The EC will extend 530 million in grant financing for the Celtic Interconnector. This will enable the construction of a 700 MW high voltage direct current connection of approximately 575 km in length between the South coast of Ireland and the North-West coast of Brittany in France that will carry electricity for about 450.000 homes.
The funds will come from the Connecting Europe Facility (CEF), which funds trans-European infrastructure. In a statement announcing the funding, the EC stated that the high-capacity power line would improve the security of electricity supply in both Ireland and France. Once built, the Celtic Interconnector will be Ireland’s only power link with mainland Europe if Britain exits the EU and will give the country access to the European internal energy market. This is also one of the reasons why the EC is backing the project, as it will help to further integrate the EU’s electricity network and internal market.
This 1-billion project is being developed by Irish state-owned electric power transmission operator EirGrid Plc and France’s transmission system operator RTE. The interconnector will be the largest built in Ireland so far, with no less than 700 MW compared to the 500 MW connection between Ireland and Wales. Moreover, the Celtic Interconnector will be roughly 600 km long and will be able to transmit electricity in both directions.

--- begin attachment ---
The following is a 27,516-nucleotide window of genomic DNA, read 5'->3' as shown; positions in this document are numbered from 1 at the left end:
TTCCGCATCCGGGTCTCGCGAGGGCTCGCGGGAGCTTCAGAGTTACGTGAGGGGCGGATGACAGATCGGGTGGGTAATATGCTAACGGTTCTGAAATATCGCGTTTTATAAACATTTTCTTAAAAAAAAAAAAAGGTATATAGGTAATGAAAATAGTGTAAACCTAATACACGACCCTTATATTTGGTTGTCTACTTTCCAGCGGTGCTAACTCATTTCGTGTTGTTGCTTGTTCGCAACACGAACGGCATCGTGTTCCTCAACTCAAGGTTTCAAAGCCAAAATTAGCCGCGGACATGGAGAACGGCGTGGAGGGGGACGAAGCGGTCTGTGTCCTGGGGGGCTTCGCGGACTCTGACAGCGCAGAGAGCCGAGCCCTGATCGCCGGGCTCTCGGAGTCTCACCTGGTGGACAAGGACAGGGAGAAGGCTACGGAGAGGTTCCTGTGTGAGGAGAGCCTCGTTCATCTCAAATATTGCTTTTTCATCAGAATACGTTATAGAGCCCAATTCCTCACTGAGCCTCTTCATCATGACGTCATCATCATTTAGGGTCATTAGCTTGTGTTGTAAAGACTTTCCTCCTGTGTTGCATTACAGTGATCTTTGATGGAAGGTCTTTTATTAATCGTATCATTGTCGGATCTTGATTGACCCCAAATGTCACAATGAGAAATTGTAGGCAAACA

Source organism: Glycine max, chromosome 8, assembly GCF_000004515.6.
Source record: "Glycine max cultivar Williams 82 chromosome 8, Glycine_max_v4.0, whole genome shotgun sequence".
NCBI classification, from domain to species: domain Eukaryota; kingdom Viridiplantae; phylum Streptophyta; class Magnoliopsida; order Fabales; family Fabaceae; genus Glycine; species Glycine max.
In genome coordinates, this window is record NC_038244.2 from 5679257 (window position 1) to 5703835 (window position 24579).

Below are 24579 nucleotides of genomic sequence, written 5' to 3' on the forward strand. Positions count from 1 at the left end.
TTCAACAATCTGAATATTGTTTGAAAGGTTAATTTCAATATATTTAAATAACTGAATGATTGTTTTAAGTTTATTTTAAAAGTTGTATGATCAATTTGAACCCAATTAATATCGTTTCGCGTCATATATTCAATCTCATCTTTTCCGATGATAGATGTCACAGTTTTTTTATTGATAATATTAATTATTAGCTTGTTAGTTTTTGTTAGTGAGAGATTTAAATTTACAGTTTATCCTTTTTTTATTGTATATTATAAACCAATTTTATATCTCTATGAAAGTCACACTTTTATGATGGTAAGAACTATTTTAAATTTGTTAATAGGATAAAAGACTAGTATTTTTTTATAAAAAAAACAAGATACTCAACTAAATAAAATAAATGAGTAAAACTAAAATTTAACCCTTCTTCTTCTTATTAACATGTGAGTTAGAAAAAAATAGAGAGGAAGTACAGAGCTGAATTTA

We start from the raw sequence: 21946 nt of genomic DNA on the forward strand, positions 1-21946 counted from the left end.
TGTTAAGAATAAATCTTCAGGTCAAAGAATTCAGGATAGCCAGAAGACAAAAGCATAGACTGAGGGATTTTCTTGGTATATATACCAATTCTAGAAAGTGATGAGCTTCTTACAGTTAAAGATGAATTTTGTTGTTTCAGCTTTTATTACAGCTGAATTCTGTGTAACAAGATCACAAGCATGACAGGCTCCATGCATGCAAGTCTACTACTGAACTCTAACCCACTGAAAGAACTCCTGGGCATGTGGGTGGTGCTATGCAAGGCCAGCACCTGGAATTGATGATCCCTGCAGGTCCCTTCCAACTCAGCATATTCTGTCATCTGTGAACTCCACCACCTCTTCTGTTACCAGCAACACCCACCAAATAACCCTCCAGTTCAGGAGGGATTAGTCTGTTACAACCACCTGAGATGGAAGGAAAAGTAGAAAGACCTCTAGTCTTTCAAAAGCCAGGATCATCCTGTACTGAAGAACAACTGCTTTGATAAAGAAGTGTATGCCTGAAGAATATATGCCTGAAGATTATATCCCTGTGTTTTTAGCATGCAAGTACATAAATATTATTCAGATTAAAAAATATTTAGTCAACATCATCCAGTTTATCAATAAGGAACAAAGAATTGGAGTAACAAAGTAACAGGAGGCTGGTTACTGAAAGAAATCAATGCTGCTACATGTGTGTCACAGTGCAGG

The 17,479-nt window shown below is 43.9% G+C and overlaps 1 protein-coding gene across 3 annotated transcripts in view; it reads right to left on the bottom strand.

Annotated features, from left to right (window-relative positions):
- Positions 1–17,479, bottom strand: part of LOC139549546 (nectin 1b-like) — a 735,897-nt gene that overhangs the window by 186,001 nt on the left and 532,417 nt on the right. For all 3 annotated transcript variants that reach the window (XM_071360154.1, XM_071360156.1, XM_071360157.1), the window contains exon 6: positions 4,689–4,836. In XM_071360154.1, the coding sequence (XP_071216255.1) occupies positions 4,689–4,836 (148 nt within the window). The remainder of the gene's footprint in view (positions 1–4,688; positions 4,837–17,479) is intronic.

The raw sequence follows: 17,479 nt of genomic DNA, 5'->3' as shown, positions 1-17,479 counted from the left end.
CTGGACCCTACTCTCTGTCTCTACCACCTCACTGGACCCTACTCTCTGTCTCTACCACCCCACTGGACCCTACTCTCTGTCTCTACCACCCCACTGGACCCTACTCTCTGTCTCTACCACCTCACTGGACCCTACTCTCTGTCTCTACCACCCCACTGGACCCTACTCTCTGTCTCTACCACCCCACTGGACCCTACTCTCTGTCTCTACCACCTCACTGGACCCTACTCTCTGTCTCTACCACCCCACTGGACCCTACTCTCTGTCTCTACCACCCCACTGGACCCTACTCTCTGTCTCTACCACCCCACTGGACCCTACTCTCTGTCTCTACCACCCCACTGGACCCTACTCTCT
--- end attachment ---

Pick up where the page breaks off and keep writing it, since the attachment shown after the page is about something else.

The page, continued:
The construction of the proposed link could start as early as 2022 and be completed by 2026 as announced by the Irish government. According to it, the project is expected to help Ireland achieve its goal set in summer 2019 as part of the government’s latest Climate Action Plan for a 70% RES share in the total power mix by 2030.